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Ask Amy: Online celebrations bring on real-life challenges

Amy Dickinson, Tribune Content Agency on

After receiving a “change-the-date” announcement explaining why we were no longer invited to the wedding, I sent the couple a generous gift.

She is now going to have a reception later in the year.

If invited, should I bring another gift?

— Re-Invited

Dear Re-Invited: The pandemic has created so many personal, social, and relationship challenges, and has now brought on a new phenomenon: The “change-the-date” notice.

I’m sure this has been hard on the couple, as well as their guests. I hope they express appreciation for your flexibility, as well as a genuine and personal “thank you” for the wedding gift.

It is not necessary for you to give the couple another wedding gift when their reception rolls around.

Dear Amy: In a world full of human suffering, I have two female friends (both religious) and a husband (all over 70), who seem to be incapable of showing compassion toward the plight of immigrants, the homeless, or the overwhelming stress felt by our health-care workers (for example). These people are all financially secure.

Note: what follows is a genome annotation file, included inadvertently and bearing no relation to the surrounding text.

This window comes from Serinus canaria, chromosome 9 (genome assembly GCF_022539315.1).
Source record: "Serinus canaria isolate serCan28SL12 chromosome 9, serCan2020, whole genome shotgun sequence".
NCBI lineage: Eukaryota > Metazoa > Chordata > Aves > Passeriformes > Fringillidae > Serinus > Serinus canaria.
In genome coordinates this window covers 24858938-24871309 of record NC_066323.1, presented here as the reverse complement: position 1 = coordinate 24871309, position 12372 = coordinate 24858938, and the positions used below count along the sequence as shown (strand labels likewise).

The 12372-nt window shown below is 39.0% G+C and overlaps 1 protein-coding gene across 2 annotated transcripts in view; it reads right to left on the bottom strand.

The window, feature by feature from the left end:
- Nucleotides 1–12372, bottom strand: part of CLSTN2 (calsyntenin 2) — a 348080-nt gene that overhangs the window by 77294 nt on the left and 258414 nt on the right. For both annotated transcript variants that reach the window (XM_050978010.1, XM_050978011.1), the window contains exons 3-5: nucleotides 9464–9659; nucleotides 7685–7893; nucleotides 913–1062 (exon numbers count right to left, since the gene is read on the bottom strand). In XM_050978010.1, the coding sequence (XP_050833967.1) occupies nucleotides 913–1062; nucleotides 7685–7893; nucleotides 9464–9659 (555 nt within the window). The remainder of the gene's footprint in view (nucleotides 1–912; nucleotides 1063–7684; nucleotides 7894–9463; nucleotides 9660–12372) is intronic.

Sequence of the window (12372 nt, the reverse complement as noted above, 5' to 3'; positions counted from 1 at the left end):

Is compassion a choice or are there people whose brain is wired such that it renders them incapable of feeling or displaying compassion?

I try not to be judgmental and I do not engage conversation when remarks are made. I just want to understand them.

— Irene

Dear Irene: I believe that compassion is a choice. It can be learned, but it helps to understand that it can be frightening to open your heart to others, because to understand suffering is to get in touch with your own vulnerability.

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(You can email Amy Dickinson at askamy@amydickinson.com or send a letter to Ask Amy, P.O. Box 194, Freeville, NY 13068. You can also follow her on Twitter @askingamy or Facebook.)

©2021 Amy Dickinson. Distributed by Tribune Content Agency, LLC.

 

 

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